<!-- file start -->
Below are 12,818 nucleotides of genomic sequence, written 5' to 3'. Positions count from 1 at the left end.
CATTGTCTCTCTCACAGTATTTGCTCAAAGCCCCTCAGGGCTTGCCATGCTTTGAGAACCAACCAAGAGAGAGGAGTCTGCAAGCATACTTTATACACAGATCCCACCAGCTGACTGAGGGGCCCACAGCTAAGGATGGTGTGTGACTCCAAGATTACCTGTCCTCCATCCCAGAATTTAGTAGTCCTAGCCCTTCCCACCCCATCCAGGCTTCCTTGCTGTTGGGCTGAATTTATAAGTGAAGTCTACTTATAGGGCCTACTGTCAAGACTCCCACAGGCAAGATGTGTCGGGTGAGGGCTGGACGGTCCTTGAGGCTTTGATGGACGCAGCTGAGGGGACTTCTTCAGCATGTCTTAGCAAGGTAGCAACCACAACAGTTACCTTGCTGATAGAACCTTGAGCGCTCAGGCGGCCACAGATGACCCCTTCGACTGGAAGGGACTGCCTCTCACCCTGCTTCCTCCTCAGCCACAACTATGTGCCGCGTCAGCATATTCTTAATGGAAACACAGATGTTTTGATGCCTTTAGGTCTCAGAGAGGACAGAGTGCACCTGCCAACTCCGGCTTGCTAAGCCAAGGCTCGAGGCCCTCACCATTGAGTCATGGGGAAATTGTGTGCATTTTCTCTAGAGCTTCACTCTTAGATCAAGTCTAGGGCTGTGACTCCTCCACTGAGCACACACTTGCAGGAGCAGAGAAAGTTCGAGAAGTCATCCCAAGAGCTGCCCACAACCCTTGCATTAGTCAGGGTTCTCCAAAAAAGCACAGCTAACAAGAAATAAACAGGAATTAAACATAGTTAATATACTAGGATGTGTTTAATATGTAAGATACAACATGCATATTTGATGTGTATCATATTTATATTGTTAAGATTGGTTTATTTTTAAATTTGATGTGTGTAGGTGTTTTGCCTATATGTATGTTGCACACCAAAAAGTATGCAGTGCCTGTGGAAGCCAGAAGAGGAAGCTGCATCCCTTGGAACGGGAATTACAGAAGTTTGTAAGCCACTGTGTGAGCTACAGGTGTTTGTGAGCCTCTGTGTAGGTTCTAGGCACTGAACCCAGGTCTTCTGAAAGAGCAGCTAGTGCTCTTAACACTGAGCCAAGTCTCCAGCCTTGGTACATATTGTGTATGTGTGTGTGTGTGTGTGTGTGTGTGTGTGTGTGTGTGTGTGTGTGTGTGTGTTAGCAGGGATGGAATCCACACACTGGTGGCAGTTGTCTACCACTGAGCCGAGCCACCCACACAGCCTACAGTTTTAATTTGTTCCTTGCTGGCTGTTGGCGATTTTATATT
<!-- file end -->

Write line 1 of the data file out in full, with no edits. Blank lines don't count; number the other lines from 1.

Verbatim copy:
Below are 12,818 nucleotides of genomic sequence, written 5' to 3'. Positions count from 1 at the left end.